Volume 64, Issue 5
May 2005, pages 634a-827
pp 634a-634b May 2005
pp 635-643 May 2005
The struggle of Boltzmann with the proper description of the behavior of classical macroscopic bodies in equilibrium in terms of the properties of the particles out of which they consist will be sketched. He used both a dynamical and a statistical method. However, Einstein strongly disagreed with Boltzmann’s statistical method, arguing that a statistical description of a system should be based on the dynamics of the system. This opened the way, especially for complex systems, for other than Boltzmann statistics. The first non-Boltzmann statistics, not based on dynamics though, was proposed by Tsallis. A generalization of Tsallis’ statistics as a special case of a new class of superstatistics, based on Einstein’s criticism of Boltzmann, is discussed. It seems that perhaps a combination of dynamics and statistics is necessary to describe systems with complicated dynamics.
pp 645-660 May 2005
One challenge of biology, medicine, and economics is that the systems treated by these sciences have no perfect metronome in time and no perfect spatial architecture-crystalline or otherwise. Nonetheless, as if by magic, out of nothing but randomness one finds remarkably fine-tuned processes in time and remarkably fine-tuned structures in space. To understand this ‘miracle’, one might consider placing aside the human tendency to see the universe as a machine. Instead, one might address the challenge of uncovering how, through randomness (albeit, as we shall see, strongly correlated randomness), one can arrive at many spatial and temporal patterns in biology, medicine, and economics. Inspired by principles developed by statistical physics over the past 50 years-scale invariance and universality-we review some recent applications of correlated randomness to fields that might startle Boltzmann if he were alive today.
pp 661-677 May 2005
We present a time-dependent Ginzburg-Landau model of nonlinear elasticity in solid materials. We assume that the elastic energy density is a periodic function of the shear and tetragonal strains owing to the underlying lattice structure. With this new ingredient, solving the equations yields formation of dislocation dipoles or slips. In plastic flow high-density dislocations emerge at large strains to accumulate and grow into shear bands where the strains are localized. In addition to the elastic displacement, we also introduce the local free volumem. For very smallm the defect structures are metastable and long-lived where the dislocations are pinned by the Peierls potential barrier. However, if the shear modulus decreases with increasingm, accumulation ofm around dislocation cores eventually breaks the Peierls potential leading to slow relaxations in the stress and the free energy (aging). As another application of our scheme, we also study dislocation formation in two-phase alloys (coherency loss) under shear strains, where dislocations glide preferentially in the softer regions and are trapped at the interfaces.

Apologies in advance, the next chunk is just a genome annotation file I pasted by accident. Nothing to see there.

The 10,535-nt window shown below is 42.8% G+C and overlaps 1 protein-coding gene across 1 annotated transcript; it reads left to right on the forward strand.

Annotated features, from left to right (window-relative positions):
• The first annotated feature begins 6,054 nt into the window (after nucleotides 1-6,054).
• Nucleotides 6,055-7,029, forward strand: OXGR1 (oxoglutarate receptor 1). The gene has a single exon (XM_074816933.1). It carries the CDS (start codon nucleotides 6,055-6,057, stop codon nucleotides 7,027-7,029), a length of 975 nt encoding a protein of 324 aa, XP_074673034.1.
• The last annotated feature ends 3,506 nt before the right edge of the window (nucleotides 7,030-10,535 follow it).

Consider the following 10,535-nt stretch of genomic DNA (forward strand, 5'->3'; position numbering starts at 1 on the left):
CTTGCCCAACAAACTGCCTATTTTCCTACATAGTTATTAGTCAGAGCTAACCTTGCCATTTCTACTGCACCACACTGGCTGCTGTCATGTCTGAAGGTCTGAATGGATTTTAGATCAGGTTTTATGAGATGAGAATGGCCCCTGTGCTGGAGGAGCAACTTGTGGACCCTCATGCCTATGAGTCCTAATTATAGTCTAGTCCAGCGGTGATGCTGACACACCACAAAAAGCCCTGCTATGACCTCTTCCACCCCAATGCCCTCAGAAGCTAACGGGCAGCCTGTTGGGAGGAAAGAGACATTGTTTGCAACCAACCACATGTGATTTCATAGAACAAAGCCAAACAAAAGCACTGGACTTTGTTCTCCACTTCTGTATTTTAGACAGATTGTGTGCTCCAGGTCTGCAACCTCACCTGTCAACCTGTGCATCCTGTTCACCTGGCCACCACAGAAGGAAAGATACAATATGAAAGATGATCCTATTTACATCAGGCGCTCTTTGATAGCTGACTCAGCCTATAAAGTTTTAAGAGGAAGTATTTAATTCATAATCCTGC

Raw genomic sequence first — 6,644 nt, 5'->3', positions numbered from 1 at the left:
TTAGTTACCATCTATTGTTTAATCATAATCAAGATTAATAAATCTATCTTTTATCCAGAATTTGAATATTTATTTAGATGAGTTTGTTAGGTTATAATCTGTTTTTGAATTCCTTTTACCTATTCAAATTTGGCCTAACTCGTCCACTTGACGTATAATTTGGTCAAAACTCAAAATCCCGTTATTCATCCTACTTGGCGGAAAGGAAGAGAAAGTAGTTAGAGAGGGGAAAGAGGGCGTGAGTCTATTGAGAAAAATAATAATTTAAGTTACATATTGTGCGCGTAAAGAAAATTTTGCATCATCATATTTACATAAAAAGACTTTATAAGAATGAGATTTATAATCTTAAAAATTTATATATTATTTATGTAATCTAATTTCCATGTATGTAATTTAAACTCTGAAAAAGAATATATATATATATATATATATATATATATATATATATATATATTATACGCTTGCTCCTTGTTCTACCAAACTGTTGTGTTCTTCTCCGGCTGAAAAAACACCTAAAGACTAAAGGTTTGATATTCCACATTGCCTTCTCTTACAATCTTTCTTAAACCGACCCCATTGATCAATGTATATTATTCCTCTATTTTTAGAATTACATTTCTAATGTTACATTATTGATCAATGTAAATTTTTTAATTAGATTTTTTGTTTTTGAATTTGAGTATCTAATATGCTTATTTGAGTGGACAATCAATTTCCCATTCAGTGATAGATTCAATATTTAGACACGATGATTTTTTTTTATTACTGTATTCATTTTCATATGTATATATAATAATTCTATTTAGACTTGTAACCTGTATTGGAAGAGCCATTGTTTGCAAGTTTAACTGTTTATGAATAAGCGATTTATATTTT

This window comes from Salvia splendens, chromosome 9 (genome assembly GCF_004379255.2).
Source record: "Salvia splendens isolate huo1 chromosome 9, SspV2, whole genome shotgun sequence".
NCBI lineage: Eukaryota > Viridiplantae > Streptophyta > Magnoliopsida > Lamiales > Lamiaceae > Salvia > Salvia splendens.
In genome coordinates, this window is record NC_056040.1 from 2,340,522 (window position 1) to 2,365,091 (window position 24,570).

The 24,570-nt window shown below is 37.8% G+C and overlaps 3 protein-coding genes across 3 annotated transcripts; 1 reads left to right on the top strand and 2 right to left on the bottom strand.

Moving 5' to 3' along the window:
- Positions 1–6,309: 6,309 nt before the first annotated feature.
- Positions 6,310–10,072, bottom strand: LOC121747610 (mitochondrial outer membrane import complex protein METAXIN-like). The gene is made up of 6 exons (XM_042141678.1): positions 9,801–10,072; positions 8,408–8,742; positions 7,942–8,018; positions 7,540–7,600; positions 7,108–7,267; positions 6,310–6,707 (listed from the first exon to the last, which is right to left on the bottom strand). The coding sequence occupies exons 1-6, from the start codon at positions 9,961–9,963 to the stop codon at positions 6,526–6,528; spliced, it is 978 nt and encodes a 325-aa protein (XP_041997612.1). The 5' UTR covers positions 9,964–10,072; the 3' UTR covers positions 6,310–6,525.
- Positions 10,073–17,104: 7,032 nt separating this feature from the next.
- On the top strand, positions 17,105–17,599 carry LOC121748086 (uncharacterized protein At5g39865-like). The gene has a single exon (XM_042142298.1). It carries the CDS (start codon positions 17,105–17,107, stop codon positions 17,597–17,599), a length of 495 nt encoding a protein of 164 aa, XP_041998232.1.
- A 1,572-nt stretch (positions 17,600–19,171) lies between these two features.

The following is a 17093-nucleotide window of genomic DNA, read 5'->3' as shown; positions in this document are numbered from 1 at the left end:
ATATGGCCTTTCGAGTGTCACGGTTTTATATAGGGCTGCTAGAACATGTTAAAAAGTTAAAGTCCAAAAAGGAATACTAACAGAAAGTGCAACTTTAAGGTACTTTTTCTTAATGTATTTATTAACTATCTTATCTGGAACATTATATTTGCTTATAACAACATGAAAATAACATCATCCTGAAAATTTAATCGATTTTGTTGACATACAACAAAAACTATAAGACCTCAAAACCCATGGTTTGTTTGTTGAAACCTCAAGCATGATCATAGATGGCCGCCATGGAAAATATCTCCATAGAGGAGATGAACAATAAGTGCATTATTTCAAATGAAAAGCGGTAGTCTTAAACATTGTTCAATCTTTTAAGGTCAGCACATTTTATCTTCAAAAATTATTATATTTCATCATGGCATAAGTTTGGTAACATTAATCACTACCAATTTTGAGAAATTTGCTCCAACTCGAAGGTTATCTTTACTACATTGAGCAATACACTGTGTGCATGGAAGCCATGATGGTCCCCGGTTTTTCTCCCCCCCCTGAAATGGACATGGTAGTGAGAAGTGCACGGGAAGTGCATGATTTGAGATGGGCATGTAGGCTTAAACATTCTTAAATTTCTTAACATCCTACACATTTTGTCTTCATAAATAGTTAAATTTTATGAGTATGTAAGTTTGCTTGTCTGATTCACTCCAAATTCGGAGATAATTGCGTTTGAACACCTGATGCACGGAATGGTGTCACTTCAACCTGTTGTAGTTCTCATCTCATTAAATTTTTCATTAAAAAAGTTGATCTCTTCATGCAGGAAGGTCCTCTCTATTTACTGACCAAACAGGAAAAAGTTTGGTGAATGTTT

pp 679-694 May 2005
Theoretical approaches to the development of an understanding of the behaviour of simple supercooled liquids near the structural glass transition are reviewed and our work on this problem, based on the density functional theory of freezing and replicated liquid state theory, are summarized in this context. A few directions for further work on this problem are suggested.
pp 695-707 May 2005
For systems in contact with two reservoirs at different densities or with two thermostats at different temperatures, the large deviation function of the density gives a possible way of extending the notion of free energy to non-equilibrium systems. This large deviation function of the density can be calculated explicitly for exclusion models in one dimension with open boundary conditions. For these models, one can also obtain the distribution of the current of particles flowing through the system and the results lead to a simple conjecture for the large deviation function of the current of more general diffusive systems.
pp 709-725 May 2005
Fluids adsorbed at micro-patterned and geometrically structured substrates can exhibit novel phase transitions and interfacial fluctuation effects distinct from those characteristic of wetting at planar, homogeneous walls. We review recent theoretical progress in this area paying particular attention to filling transitions pertinent to fluid adsorption near wedges, which have highlighted a deep connection between geometrical and contact angles. We show that filling transitions are not only characterized by large scale interfacial fluctuations leading to universal critical singularities but also reveal hidden symmetries with short-ranged critical wetting transitions and properties of dimensional reduction. We propose a non-local interfacial model which fulfills all these properties and throws light on long-standing problems regarding the order of the 3D short-range critical wetting transition.
pp 727-742 May 2005
This paper reviews the derivation of equations for slow dynamical processes in a variety of systems, including rotating rigid rotors, crystalline solids, isotropic and nematic elastomers, gels in an isotropic fluid background, and nematic liquid crystals. It presents a recent derivation of the Leslie-Ericksen equations for the dynamics of nematic liquid crystals that clarifies the nature of the nonhydrodynamic modes in these equations. As a final example of the phenomenological approach to slow dynamical processes, it discusses the dynamics of a driven nonequilibrium system: a two-dimensional gas of chiral ‘rattlebacks’ on a vibrating substrate.
pp 743-755 May 2005
We present a review of critical Casimir forces in connection with successive experiments on wetting near the critical point of helium mixtures.
pp 757-773 May 2005